We know that the "short" 32 bit OpenPGP key IDs can be easily brute-forced and the recommendation is to use the "long" 64 bit IDs or full 160 bit SHA1 fingerprint. However I am concerned that the "long" key IDs may also be brute-forceable in the not-so-distant future.

Given that a collision would generally be a precursor to a successful preimage attack, are there any known examples of a collision being found for a long key ID?


1 Answer 1


OpenPGP IDs are portions of the SHA-1 fingerprint, as defined in the standard. A short key ID is the last 32 bits, and the long key ID is the last 64 bits. A collision typically takes an average of 2n/2 operations, where n is the size of the hash in bits. Generating collisions for short IDs and long IDs is trivial, requiring an average of 216 and 232 operations, respectively. A collision in this case is defined as creating two differing hash inputs which have identical digests. It is actually even possible to collide the full SHA-1 fingerprint, as Google has shown. Colliding a full OpenPGP fingerprint requires nothing more than colliding a single SHA-1 hash. This is difficult, but possible with sufficient computing power.

Creating a preimage is different. Unlike a collision, a preimage attack requires creating an input that matches a specific hash digest. The attacker does not get to provide both inputs, only one, making it a much more difficult attack. Unlike a collision attack, a preimage attack requires a full 2n operations for a hash of size n. Because of this, creating a preimage for a short ID requires only 232 operations, which is downright trivial. Doing the same for a long ID requires 264 operations, which is not easy, but far from impossible. Doing the same with the full 160-bit fingerprint is simply impossible with current technology.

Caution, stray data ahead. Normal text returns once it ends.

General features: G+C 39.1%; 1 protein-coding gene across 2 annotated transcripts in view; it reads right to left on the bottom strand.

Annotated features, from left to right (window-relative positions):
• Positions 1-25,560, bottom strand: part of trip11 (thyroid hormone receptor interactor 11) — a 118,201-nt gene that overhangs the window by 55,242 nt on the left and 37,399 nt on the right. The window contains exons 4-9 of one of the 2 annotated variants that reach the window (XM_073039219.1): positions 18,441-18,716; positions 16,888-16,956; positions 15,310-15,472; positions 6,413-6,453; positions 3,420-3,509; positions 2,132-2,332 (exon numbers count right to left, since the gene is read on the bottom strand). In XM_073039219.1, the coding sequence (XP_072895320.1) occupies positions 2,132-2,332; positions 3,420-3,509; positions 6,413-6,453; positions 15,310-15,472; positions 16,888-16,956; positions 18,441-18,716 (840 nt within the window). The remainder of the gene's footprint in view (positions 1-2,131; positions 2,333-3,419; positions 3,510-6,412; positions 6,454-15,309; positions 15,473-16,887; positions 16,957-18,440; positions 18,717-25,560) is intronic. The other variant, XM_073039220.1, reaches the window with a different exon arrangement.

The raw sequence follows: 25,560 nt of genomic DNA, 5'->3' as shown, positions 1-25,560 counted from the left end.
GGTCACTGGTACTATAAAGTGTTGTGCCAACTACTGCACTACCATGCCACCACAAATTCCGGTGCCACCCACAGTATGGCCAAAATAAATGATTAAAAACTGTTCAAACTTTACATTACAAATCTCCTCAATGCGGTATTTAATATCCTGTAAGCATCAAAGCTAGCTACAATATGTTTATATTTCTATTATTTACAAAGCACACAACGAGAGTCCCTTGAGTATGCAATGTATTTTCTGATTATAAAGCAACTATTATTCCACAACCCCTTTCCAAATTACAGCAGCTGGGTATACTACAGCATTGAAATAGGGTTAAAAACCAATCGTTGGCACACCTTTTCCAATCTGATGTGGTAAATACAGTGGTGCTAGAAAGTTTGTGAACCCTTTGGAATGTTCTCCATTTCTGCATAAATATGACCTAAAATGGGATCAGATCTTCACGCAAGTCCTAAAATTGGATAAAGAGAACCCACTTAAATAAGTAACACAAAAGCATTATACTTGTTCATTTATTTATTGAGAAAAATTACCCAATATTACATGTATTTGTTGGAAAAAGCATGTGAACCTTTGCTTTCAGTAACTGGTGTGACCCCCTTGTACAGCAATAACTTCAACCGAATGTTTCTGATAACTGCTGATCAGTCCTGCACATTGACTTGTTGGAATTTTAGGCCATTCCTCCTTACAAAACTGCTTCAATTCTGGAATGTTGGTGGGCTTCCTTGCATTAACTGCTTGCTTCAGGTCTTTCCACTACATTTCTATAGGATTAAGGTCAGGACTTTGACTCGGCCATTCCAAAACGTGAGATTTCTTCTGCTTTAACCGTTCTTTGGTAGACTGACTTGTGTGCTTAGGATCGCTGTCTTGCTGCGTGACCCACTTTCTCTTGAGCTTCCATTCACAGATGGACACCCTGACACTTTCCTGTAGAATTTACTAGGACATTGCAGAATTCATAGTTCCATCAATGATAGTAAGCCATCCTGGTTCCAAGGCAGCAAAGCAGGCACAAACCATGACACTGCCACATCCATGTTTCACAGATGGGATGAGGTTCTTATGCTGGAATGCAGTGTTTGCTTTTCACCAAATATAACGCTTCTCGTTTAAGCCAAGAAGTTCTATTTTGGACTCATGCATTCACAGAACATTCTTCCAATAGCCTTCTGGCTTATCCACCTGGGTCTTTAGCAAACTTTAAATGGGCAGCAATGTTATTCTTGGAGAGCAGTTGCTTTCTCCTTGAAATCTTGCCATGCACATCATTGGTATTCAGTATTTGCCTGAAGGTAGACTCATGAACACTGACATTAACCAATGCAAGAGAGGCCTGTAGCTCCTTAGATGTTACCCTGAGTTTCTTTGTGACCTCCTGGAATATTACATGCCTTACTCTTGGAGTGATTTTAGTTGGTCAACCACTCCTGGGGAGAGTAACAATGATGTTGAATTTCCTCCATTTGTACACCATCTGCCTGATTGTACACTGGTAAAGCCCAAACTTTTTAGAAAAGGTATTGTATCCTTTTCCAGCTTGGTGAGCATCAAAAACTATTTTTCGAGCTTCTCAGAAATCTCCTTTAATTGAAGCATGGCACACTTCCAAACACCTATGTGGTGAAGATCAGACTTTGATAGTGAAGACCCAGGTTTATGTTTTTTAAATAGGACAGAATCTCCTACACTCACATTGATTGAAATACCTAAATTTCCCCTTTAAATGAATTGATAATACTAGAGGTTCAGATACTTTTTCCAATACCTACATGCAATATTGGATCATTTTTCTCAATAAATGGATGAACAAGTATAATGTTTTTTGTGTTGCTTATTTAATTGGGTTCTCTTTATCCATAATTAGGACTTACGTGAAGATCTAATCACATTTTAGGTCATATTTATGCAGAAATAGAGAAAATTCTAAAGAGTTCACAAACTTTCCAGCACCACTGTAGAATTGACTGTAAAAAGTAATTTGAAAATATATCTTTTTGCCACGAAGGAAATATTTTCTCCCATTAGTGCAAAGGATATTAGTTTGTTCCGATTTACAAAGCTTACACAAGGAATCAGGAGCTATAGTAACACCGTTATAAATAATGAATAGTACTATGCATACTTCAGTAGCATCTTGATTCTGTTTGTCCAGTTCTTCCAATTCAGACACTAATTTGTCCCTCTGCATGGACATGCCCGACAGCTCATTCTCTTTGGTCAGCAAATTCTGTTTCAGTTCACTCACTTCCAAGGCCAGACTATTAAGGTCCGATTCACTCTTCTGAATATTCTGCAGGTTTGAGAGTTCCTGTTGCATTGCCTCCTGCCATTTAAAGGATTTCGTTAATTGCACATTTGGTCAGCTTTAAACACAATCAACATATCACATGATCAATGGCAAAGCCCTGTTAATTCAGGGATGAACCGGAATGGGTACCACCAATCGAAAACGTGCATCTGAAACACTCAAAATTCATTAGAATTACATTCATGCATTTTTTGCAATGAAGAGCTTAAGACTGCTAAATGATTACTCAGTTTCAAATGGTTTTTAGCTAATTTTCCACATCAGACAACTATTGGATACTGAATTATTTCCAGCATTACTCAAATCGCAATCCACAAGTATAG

In summary:

|             | Collision |  Preimage  |
| Short ID    |  Trivial  |    Easy    |
| Long ID     |   Easy    |    Hard    |
| Fingerprint |   Hard    | Impossible |
  • 2
    Generic collision of 160-bit SHA-1 is 2^80, but the Google+Stevens et al break is 2^63.1. However it requires substantial freedom in fairly large inputs (they use PDF files), and I'm not sure if that can be obtained for (otherwise valid) PGP keys. Commented Nov 23, 2018 at 8:12
  • 1
    @dave_thompson_085 Specifically, IIRC, they had the freedom to manipulate the data in a non-displayed JPG image within the PDF.
    – TripeHound
    Commented Nov 23, 2018 at 9:53
  • 1
    @TripeHound Remember that the OpenPGP standard can hold a lot of non-displayed data that is free to be modified.
    – forest
    Commented Nov 24, 2018 at 1:25

You must log in to answer this question.

Not the answer you're looking for? Browse other questions tagged .